For a presentation at the Interactive Telecommunications Program at NYU, we asked the students:
From there we look at ways to build technologies that reflect how we learn best–via learning projects and helping each other.
We found that learners studied over 2x as many questions when they were in a group study session as when they were alone. This was important because we wanted to make sure that studying with others wasn’t just making people slower to answer questions. But learners study more than twice as many questions, on average, when in group study than when they study alone.
Grockit, An Experiment in Group Study
Peer learning also helps us learn others things: engaging with others, communicating our ideas, and trying to understand theirs, negotiating different interests and perspectives, and collaborating on joint projects. These are the types of non-cognitive skills that may be more important for finding a job and living successful lives. And, as the global population rises to somewhere around 10 billion people, squeezed together on a pretty small planet, getting along with each other, and working together will not be an option, but a necessity.
Philipp Schmidt, The Great Peer Learning Pyramid Scheme
People jumping straight into coworking calculating square footage & sizing up furniture, or obsessing over branding and their website, are skipping over the important and crucial step to developing a healthy community: finding your first 10 coworkers. Everything else can come after that.
Where you find them will vary. What they’ll look like will vary. But these first 10 people are the human seeds of your coworking space to be. They will be the #1 reason that other people want to come work with you at your coworking space.
Alex Hillman, How To Fund Your Coworking Space
In an educational context, An educational community of inquiry is a group of individuals who collaboratively engage in purposeful critical discourse and reflection to construct personal meaning and confirm mutual understanding.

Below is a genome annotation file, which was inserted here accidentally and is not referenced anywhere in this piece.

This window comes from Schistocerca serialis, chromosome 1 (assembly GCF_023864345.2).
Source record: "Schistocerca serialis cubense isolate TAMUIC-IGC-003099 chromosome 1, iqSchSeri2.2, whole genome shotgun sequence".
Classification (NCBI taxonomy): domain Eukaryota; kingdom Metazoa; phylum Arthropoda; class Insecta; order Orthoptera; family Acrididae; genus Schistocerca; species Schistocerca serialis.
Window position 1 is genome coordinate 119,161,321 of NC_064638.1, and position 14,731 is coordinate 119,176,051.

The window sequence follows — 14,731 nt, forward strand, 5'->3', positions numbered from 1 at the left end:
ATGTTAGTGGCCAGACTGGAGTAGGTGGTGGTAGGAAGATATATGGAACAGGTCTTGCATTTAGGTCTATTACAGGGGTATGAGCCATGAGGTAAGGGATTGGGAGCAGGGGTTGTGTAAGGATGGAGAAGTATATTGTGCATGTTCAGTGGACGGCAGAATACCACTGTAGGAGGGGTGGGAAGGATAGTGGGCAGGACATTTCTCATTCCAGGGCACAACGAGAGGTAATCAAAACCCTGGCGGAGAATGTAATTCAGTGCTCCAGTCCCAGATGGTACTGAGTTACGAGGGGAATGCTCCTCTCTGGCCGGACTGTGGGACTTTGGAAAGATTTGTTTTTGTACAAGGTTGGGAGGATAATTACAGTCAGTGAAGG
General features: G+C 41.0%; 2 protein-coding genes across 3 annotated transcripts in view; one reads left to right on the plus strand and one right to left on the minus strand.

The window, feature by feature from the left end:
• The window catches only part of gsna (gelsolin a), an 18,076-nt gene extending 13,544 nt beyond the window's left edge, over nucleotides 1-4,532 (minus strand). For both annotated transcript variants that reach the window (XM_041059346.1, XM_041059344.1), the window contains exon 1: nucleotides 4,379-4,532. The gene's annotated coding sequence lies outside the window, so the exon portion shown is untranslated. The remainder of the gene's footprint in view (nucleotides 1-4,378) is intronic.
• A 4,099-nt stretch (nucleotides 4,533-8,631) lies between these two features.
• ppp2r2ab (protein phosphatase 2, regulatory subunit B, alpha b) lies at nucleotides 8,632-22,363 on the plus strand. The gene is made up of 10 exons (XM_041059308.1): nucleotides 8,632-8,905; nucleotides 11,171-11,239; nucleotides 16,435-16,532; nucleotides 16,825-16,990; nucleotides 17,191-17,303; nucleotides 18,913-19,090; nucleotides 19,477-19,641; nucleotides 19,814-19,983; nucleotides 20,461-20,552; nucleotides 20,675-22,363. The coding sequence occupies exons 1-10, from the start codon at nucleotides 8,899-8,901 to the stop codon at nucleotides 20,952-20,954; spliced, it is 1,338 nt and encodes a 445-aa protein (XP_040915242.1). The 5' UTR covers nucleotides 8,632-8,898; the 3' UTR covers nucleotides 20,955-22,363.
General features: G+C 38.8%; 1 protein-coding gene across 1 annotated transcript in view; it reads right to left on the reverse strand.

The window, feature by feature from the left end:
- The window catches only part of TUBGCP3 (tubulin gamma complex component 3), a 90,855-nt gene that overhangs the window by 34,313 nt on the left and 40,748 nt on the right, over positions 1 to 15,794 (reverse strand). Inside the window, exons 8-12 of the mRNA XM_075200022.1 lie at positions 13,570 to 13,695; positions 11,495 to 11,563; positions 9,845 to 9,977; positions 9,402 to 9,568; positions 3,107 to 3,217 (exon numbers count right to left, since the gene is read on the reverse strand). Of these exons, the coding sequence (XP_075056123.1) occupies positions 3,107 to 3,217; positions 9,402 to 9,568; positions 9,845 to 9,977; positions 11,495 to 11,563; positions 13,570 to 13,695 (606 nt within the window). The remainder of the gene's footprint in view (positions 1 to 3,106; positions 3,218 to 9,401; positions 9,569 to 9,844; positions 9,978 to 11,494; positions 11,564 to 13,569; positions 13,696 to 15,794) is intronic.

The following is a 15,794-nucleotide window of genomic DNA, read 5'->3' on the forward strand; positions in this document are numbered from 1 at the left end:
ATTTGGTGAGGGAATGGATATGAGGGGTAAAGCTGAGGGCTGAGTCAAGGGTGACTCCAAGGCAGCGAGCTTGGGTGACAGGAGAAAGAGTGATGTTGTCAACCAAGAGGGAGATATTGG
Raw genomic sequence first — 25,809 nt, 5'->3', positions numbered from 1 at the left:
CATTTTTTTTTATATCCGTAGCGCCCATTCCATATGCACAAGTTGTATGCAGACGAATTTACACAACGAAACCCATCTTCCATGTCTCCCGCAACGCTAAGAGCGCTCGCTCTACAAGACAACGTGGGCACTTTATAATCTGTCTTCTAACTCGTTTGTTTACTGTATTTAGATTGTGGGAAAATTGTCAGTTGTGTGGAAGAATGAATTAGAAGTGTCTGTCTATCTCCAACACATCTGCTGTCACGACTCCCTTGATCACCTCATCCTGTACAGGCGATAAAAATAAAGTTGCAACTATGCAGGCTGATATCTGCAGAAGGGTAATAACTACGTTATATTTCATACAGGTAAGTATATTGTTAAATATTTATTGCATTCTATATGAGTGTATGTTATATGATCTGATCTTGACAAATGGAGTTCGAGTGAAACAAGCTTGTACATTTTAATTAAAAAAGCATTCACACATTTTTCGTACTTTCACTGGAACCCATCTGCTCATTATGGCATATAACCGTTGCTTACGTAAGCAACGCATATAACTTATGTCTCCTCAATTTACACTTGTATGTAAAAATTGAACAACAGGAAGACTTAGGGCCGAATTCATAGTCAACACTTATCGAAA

The Community of Inquiry theoretical framework represents a process of creating a deep and meaningful (collaborative-constructivist) learning experience through the development of three interdependent elements – social, cognitive and teaching presence.
Social presence is “the ability of participants to identify with the community (e.g., course of study), communicate purposefully in a trusting environment, and develop inter-personal relationships by way of projecting their individual personalities.” (Garrison, 2009)
Teaching Presence is the design, facilitation, and direction of cognitive and social processes for the purpose of realizing personally meaningful and educationally worthwhile learning outcomes (Anderson, Rourke, Garrison, & Archer, 2001).
Cognitive Presence is the extent to which learners are able to construct and confirm meaning through sustained reflection and discourse (Garrison, Anderson, & Archer, 2001).
Garrison, D. R., Anderson, T., & Archer, W. (2000). Critical inquiry in a text-based environment: Computer conferencing in higher education model. The Internet and Higher Education, 2(2-3), 87-105.
The sense of belonging and identification involves the feeling, belief, and expectation that one fits in the group and has a place there, a feeling of acceptance by the group, and a willingness to sacrifice for the group. The role of identification must be emphasized here. It may be represented in the reciprocal statements “It is my group” and “I am part of the group.”
Personal investment is an important contributor to a person’s feeling of group membership and to his or her sense of community. McMillan (1976) contended (a) that working for membership will provide a feeling that one has earned a place in the group and (b) that, as a consequence of this personal investment, membership will be more meaningful and valuable.
David W. McMillan and David M. Chavis “Sense of Community: A Definition and Theory”